What you thought about Housekeeping

    Film Responses

    Excellent Good Average Poor Very Poor
    16 (20%) 20 (25%) 18 (23%) 16 (20%) 10 (13%)
    Total Number of Responses: 80
    Film Score (0-5): 3.20

    Collated Response Comments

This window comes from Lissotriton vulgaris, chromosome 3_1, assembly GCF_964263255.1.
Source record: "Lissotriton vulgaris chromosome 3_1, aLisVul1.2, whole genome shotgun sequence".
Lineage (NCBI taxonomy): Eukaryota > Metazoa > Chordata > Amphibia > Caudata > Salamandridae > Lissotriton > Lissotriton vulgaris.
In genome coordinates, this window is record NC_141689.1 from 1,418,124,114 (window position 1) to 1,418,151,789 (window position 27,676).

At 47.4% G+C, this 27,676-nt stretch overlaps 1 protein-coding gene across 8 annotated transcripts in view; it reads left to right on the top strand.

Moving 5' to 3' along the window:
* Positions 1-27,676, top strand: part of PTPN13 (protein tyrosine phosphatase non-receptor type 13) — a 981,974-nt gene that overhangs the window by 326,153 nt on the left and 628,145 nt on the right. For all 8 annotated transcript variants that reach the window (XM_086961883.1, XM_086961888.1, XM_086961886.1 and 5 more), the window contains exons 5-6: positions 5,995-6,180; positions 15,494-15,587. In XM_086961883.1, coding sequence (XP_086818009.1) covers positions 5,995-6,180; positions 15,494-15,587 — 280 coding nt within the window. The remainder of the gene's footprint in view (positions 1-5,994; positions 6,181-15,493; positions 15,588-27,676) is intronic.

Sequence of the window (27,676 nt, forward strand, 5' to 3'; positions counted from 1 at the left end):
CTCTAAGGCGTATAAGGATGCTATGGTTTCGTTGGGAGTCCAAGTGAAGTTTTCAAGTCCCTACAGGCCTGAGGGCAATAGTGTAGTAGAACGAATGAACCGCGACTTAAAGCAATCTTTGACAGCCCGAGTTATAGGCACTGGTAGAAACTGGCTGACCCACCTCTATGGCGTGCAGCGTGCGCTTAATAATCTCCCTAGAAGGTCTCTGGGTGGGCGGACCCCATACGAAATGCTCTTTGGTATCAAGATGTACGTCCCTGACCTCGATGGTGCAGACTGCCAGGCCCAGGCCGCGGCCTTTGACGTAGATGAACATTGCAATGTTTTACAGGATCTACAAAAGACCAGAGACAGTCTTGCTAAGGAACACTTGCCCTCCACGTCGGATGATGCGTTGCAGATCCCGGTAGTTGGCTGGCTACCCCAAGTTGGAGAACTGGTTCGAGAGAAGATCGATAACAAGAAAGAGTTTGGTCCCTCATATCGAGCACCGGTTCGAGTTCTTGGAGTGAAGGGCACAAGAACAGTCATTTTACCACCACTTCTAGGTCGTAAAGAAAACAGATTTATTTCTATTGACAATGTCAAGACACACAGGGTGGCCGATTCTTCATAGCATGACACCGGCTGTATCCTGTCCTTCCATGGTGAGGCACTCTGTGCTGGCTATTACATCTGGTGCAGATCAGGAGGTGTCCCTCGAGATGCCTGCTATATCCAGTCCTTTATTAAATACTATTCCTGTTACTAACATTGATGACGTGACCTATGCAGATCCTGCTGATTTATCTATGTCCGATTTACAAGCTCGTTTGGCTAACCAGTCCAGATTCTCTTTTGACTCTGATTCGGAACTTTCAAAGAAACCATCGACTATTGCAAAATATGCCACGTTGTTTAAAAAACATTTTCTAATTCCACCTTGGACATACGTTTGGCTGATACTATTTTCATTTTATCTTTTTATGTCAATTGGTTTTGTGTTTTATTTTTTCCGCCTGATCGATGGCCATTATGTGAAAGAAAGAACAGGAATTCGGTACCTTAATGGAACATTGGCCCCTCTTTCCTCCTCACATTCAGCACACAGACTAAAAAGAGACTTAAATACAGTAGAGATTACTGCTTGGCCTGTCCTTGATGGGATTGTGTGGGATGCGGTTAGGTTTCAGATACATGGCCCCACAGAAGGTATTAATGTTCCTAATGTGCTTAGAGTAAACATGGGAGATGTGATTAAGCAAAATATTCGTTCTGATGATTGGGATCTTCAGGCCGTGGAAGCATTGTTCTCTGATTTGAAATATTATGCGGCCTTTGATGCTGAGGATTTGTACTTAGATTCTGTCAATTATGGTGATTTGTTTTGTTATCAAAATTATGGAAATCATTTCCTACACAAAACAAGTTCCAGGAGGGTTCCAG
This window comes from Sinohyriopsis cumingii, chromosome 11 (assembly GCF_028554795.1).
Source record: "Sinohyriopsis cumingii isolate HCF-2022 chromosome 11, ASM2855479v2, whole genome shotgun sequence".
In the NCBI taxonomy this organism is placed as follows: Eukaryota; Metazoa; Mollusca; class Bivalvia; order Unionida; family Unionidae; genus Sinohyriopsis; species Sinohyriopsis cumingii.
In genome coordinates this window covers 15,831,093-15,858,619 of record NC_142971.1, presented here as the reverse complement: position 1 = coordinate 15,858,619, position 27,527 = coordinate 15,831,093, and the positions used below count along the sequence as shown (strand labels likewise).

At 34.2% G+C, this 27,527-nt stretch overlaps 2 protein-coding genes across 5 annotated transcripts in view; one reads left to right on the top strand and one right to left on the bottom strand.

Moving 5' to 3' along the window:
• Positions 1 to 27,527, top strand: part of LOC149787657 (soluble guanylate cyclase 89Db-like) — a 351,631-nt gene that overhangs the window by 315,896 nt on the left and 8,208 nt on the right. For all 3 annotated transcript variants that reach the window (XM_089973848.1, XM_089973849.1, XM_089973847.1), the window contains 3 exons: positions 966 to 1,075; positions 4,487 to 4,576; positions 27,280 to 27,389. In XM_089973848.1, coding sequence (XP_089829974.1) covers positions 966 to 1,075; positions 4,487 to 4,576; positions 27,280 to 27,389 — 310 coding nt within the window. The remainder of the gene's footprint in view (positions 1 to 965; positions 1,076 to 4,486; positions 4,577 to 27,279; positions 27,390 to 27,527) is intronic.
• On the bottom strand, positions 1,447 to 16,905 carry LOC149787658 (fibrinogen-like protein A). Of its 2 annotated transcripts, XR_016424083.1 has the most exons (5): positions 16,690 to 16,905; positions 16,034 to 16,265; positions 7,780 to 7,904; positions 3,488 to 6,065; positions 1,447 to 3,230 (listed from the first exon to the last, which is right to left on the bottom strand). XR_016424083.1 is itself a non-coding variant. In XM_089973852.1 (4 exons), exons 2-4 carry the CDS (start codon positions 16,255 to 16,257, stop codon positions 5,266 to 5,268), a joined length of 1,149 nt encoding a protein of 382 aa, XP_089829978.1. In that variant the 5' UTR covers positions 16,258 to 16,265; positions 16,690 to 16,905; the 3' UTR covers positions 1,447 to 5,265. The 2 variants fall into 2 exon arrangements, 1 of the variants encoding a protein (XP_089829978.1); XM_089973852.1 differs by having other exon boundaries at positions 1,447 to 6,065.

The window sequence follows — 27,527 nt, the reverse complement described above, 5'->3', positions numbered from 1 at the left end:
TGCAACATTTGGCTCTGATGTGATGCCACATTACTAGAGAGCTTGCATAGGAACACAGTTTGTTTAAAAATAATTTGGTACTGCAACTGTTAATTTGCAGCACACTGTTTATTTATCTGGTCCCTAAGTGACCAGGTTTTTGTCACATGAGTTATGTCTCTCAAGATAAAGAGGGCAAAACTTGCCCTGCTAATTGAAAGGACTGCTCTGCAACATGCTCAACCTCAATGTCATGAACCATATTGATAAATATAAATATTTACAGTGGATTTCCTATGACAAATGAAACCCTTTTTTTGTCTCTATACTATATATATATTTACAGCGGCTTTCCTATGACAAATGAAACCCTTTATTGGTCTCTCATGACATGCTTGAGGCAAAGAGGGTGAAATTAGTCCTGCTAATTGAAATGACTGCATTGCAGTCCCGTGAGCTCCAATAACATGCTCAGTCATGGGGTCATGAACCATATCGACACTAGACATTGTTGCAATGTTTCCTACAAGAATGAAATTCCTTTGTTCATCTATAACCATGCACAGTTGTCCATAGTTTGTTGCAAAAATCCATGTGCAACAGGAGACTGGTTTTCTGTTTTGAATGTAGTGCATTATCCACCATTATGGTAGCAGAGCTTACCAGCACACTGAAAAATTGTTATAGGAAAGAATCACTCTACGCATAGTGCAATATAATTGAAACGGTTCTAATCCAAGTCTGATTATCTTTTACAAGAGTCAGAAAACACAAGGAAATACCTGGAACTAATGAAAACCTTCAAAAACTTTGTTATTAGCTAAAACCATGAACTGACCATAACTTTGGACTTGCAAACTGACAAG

145 came along last week and 80 of you provide a comment on the film (55%). Housekeeping has replaced Aquarius as the least popular film of the season so far. Clearly the film did not resonate favourably with the majority of you and I show below a range of your comments. “I'd rate this as good. At times I found the pace of the film too slow but I think that some of the scenes in it will stay with me for a long time, particularly the scene we don't get to see of the initial trauma of the train falling into the frozen lake”. “I came along as a guest. I don't usually enjoy film adaptations of books, particularly books that I have enjoyed reading. For me Bill Forsyth's film did manage to portray the atmosphere of the book which when I read it seemed rather sad and hopeless, but with a beautiful narrative. How he managed to convey the author's vision is wonderful. I really enjoyed this film, wouldn't have had the opportunity to see it otherwise, so thanks to my friend who invited me and thanks to the Film Society for showing it!” “Some nice scenery but apart from that it was too long, boring, monotonous with a poor storyline and I found it difficult to understand much of the dialogue. I was glad when it finished!!” “This film was awful; badly cast, poorly acted, dreary and even the cinematography could have been so much better. It was supposed to be cold but it didn't 'feel' cold as no-one seemed to be dressed for it, not counting the scenes where this was highlighted. There were all sorts of issues with the home conditions that did not ring true - for example the papers suddenly built up exponentially and just as suddenly disappeared overnight and the girls were always immaculately dressed in ironed, clean clothes. The characters were not convincing and did not draw much emotion from me except perhaps irritation, especially Sylvie. I have not read the book but am truly tempted to as I would hope that the character development and the relationships would be much better described than in the film”. “The relationships between the two young sisters with each other and their Aunt were beautifully portrayed in what seemed a gentle film with some wonderful scenery, but also with some very dark undercurrents - the mother’s suicide, the train crash and the "madness" which ran in the family. Overall I very much enjoyed this film but the sound quality was not great at times - is it the film or the sound system which causes these difficulties?” “Understated but beautiful. Fantastic scenes of the lake, railway etc., moody”. “Very disturbing – can people actually be so unnoticed? A half year missing school and nobody checking up? Wonderful cinematography – what marvellous scenery”. “Beautifully filmed and empathetic characters. Very haunting”. “Glad I had read the book as the underlying theme and purpose struck me as very difficult to convey on film”. “As good as the book”. “Meditative, lingering, absorbing. Marvellous links between town, actors and landscape”. “A puzzling and affecting film that stays with you. Perhaps it was the literary introduction but it reminded me more of the fiction of Garrison Keillor and particularly John Cheever than anything cinematic. Having given it a night for consideration it still seems perfectly, unsettlingly, balanced between a celebration of freedom and lack of attachment and the restlessness of the disturbed. No easy conclusions here. Christine Lahti is extraordinary; is her tremulous and charming smile a delight in all things or a mask to cover some emotional damage? Is she cursed with the same self-destructive drive as her sister or is she some kind of shaman detached from the chains that bind the rest of us? She is somewhat reminiscent in this respect of the Fulton Mackay role in ‘Local Hero’, another film questioning our assumptions about what is important in life. Deeply intriguing, I immediately want to see it again”. “Although they are a bit negative, we are most appreciative of all the work that goes into choosing the films – and so far this year has been a cracker with a clear majority of the ones we have seen being Excellent or Very Good”. “Appalling sound. Volume fine but muffled and/or poor diction – very difficult to follow what they were saying (for once I wish there had been subtitles!). Far too long and monotonous. Disjointed and unconvincing story line. If it was a good adaptation, at least it has saved me the bother of reading the book”. “Is there in all of us (or maybe I mean all of us Brits) a non-conformist streak that can relate to Sylvie’s world? Or maybe it’s just me. ‘Strange’ seemed to be the word on peoples’ lips as it finished, and it is only afterwards perhaps that we appreciate some of the details (the local lads who help to push the mother’s car out of the mud so it can drive over the cliff; the household possessions that float out of the cupboard after being swept out of sight). The film narrowly misses ’excellent’ in part because of a slightly jerky storyline, but the acting is very good and the concept of these characters sitting so awkwardly in the rural Idaho community is delicious. The setting of lake and bridge is perfect. Like all the best art, we have to let the ideas settle before we come to a conclusion. “I found this film slow, dreary and directionless in terms of plot. It was difficult to reconcile the girls' home situation with the way they were always immaculately turned out and their eccentric aunt likewise who was not nearly eccentric enough to be convincing. The ending was thoroughly dissatisfying and inconclusive albeit very welcome”. “But I do want Housekeeping 2”. “Very sad, tragic. Exposing different ways the mind deals with life’s experiences. We are all product of our experiences and translate them in very different ways”. “Now I must read the book”. “I have never seen a movie like that before! Wonderful cinematography. I won’t forget it. Wrong title – Housekeeping!”. “Very good performances by all three lead actors”. “Beautifully acted and intriguing but didn’t really go anywhere. Really could not make out the storyline”. “Strange but somewhat compelling film! I thought Christine Lahti was a little too glamourous for the role!! Plus I would like to know what they did for money”. “Some brilliant images – e.g. railway line with the receding figures at the end. Sylvie was played quite remarkably – memorable loping run!”. “Thought provoking”. Well what a very strange film. At the start I thought this is going to be excellent but by the end I had changed my mind to good”. “Different and challenging. Some conform – some cannot conform! A surreal ending – which seemed to be the beginning of a sequel!”. “A strange story but very atmospheric. Wonderfully acted. Pity about the ending”. “A little weird but great!” “”Good acting – excellent portrayal of the book. Historically authentic”. “Some dialogue difficult to follow”. “Sensitive treatment of social divisions…too long and too literal rather than literary”. “Quite an interesting look at loneliness, loss and coping with mental health issues in small town USA”. “Great acting. Stayed awake”. “Yet another bad soundtrack – it’s getting to be a habit. If it goes on I doubt you’ll see me next year”."A not entirely successful adaptation (probably made a great book). But totally engaging and weirdly believable characters”. “Very poor sound. It has to get better! Rather boring until the very end. A shame”. “Best bit was the counterbalanced trapdoor on the stairs”. “A story providing lots of food for thought. But I found I could not engage with the characters”. “”Asks interesting questions about conformity and eccentricity. An interesting study of characters but rather slow and ultimately unsatisfying as a story”. “It reminds me of reading a book and not loving it but need to persist to the end. This film was too slow- and felt much older than a 1987 film in terms of editing music etc.. But an excellent performance by Sylvie”. “They were bored and so was I. Why did they want to make a film of it?”. “An absolutely pointless film. The opposite of an action film. ~the train falling into the lake would have been more interesting”. “Well they finally went off the rails! Far too long, far too slow. What was it all about?”. “It may score high as a good book adaptation but I can see why he took a break from film making!” “Very boring. Thank God I fell asleep and missed most of it”. “Some evocative scenes, but goodness did it drag – and the irrationality hardly commanded attention. Possibly an excellent adaptation of the book, but one wondered why they bothered”. “I could not relate to the story. Tedious dialogue not clear to me”. “About ten eggs short of a dozen”. “It could have been so much more. Just as you thought some depth was being formed it faded away”. "Arguably the worst film you have shown so far. At least I was able to sleep for some of it”. “Two hours of my life I’ll never get back, but every cloud…at least the director isn’t making movies anymore”. “I don’t know if the novel is any good, but it should never have been turned into a film. The story lacks dramatic structure; the development of the characters is poor and the story itself is insubstantial. And I’d better refrain from commenting on the direction”. “One big yawn”. “Too slow for me”. “An interesting story of family madness”. “Frightful and awful”. “Totally uninteresting. What kind of story is this? Waste of time”. “I can see why Bill Forsyth took a break from film making. “A minor classic”?? You have got to be joking!”